5- If you are building, or thinking of building a boat you owe it to yourself to make the trip and visit the North West fleet, I came away from the weekend with several new ideas on how I want to rig my boat and a pretty clear vision of how I want to finish it.

Thanks again to Michael France for inviting me to sail with him, I appreciated the hospitality/knowledge/experience he was happy to share with another i550 owner. Giving me the trophy at the end of the regatta was a huge bonus, and will always make my first i550 regatta a great experience.

My sailing buddy's Randy and Lisa Shelton made two videos of the boat build for me, the first video is about the kayak build and leads into the i550   https://www.youtube.com/watch?v=9yN2V-HIpl4

The second video is all about the i550 and was taken at mid build.   https://www.youtube.com/watch?v=AbdBLk71cMw

I would also ask you to go on Randy's Colorado Coconut Channel on utube https://www.youtube.com/user/ColoradoCoconuts . There are many cool videos they have done, including several national events. I might be a little partial to the U20 nationals video as I was racing on Juiced with my good friend Jim Ulatowski and Roy Burley.

Monday, July 7, 2014

Flipping her over

 Time Machines first trip out of the garage, Jordon, Jeramy, and Ashley were on hand to help flip her over.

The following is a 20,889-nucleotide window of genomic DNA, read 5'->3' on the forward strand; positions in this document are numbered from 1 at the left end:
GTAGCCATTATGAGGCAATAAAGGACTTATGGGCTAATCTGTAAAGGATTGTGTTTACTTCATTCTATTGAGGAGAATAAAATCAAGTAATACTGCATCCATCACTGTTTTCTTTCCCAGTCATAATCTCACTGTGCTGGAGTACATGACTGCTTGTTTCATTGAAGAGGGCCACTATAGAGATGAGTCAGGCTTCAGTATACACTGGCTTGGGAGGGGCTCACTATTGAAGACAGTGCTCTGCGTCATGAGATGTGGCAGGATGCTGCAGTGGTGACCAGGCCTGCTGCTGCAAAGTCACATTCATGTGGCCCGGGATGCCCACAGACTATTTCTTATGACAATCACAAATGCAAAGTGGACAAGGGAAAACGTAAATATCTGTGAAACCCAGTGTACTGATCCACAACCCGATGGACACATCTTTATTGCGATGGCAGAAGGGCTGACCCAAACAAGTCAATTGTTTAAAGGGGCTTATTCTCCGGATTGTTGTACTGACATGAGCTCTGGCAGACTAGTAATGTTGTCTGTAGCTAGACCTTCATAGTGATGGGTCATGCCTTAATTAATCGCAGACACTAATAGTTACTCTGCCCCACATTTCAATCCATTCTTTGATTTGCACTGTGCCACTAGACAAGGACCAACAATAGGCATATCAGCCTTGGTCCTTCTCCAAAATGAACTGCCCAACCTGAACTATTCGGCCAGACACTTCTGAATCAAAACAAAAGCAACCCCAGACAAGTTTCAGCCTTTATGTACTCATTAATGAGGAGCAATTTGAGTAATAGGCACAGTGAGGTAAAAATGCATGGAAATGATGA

The floor of the cockpit is huge 4'4" X 8'5"....  The shortened cockpit seats will assure that you are always hiked out when the air is up, but the huge cockpit floor will give you plenty of comfortable spots for those light air races. I am going to install EVA foam to the seats, floor and foot bensons to spoil the crew (EVA foam is like the foam you see on paddle boards).
 LESSONS learned along the way:    I have been using an assortment of foam durablock long boards, and had been using 80 grit to fair with, as 80 grit was the lowest grit PSA paper I could find locally, even from the big auto body/woodwork shops,,,, after many days of sore shoulders and unnecessary extra sanding, I found 40 grit PSA (rhynostick rolls) online at Eastwoods   http://www.eastwood.com , and man did it kick my sanding into high gear,,,, the deeper scratches the heavier grit left behind were easily taken out with 80 grit paper after I was happy with the fairing of the west 410 filler. I also followed west systems advice and applied 3 coats of unthickened epoxy over the top of the microlight, all scratches were filled nicely and evenly. Note: do not sand into the fiberglass fibers, this is just to get the high spots in the fairing filler down in a hurry.